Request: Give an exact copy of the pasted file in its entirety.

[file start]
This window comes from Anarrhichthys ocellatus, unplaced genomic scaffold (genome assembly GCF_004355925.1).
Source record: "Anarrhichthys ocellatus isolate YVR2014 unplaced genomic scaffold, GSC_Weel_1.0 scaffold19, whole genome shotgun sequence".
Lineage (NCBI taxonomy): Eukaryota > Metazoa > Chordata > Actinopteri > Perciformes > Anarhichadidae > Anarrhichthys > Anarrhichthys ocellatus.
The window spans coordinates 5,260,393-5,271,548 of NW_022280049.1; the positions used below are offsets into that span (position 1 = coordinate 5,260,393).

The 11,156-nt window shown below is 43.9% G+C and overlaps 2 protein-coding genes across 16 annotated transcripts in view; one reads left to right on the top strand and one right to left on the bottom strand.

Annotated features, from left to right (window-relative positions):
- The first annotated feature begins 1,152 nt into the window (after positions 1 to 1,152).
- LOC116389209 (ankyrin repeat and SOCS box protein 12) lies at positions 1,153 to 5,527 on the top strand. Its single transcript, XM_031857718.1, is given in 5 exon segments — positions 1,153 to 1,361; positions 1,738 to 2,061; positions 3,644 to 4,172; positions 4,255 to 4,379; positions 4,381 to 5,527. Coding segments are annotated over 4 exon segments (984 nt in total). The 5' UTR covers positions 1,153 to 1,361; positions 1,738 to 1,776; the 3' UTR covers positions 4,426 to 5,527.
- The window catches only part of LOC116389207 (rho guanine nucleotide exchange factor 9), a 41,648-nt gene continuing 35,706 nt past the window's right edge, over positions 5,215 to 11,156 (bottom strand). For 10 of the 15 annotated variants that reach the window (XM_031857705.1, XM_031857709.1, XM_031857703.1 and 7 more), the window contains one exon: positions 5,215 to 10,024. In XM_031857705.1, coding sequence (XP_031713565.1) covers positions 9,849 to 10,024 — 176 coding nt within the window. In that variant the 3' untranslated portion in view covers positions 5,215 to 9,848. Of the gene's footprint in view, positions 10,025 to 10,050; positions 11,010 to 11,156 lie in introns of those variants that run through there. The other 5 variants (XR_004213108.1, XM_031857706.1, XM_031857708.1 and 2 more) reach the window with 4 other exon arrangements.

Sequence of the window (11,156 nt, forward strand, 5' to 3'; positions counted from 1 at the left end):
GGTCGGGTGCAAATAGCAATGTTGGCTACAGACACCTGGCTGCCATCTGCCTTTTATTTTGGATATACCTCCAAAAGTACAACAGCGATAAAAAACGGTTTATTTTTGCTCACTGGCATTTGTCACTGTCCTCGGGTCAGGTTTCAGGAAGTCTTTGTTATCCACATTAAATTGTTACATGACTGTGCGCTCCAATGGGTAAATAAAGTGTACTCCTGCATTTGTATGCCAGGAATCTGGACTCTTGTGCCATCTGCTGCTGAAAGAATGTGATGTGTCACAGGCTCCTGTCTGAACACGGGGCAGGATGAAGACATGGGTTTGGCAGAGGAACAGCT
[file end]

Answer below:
This window comes from Anarrhichthys ocellatus, unplaced genomic scaffold (genome assembly GCF_004355925.1).
Source record: "Anarrhichthys ocellatus isolate YVR2014 unplaced genomic scaffold, GSC_Weel_1.0 scaffold19, whole genome shotgun sequence".
Lineage (NCBI taxonomy): Eukaryota > Metazoa > Chordata > Actinopteri > Perciformes > Anarhichadidae > Anarrhichthys > Anarrhichthys ocellatus.
The window spans coordinates 5,260,393-5,271,548 of NW_022280049.1; the positions used below are offsets into that span (position 1 = coordinate 5,260,393).

The 11,156-nt window shown below is 43.9% G+C and overlaps 2 protein-coding genes across 16 annotated transcripts in view; one reads left to right on the top strand and one right to left on the bottom strand.

Annotated features, from left to right (window-relative positions):
- The first annotated feature begins 1,152 nt into the window (after positions 1 to 1,152).
- LOC116389209 (ankyrin repeat and SOCS box protein 12) lies at positions 1,153 to 5,527 on the top strand. Its single transcript, XM_031857718.1, is given in 5 exon segments — positions 1,153 to 1,361; positions 1,738 to 2,061; positions 3,644 to 4,172; positions 4,255 to 4,379; positions 4,381 to 5,527. Coding segments are annotated over 4 exon segments (984 nt in total). The 5' UTR covers positions 1,153 to 1,361; positions 1,738 to 1,776; the 3' UTR covers positions 4,426 to 5,527.
- The window catches only part of LOC116389207 (rho guanine nucleotide exchange factor 9), a 41,648-nt gene continuing 35,706 nt past the window's right edge, over positions 5,215 to 11,156 (bottom strand). For 10 of the 15 annotated variants that reach the window (XM_031857705.1, XM_031857709.1, XM_031857703.1 and 7 more), the window contains one exon: positions 5,215 to 10,024. In XM_031857705.1, coding sequence (XP_031713565.1) covers positions 9,849 to 10,024 — 176 coding nt within the window. In that variant the 3' untranslated portion in view covers positions 5,215 to 9,848. Of the gene's footprint in view, positions 10,025 to 10,050; positions 11,010 to 11,156 lie in introns of those variants that run through there. The other 5 variants (XR_004213108.1, XM_031857706.1, XM_031857708.1 and 2 more) reach the window with 4 other exon arrangements.

Sequence of the window (11,156 nt, forward strand, 5' to 3'; positions counted from 1 at the left end):
GGTCGGGTGCAAATAGCAATGTTGGCTACAGACACCTGGCTGCCATCTGCCTTTTATTTTGGATATACCTCCAAAAGTACAACAGCGATAAAAAACGGTTTATTTTTGCTCACTGGCATTTGTCACTGTCCTCGGGTCAGGTTTCAGGAAGTCTTTGTTATCCACATTAAATTGTTACATGACTGTGCGCTCCAATGGGTAAATAAAGTGTACTCCTGCATTTGTATGCCAGGAATCTGGACTCTTGTGCCATCTGCTGCTGAAAGAATGTGATGTGTCACAGGCTCCTGTCTGAACACGGGGCAGGATGAAGACATGGGTTTGGCAGAGGAACAGCT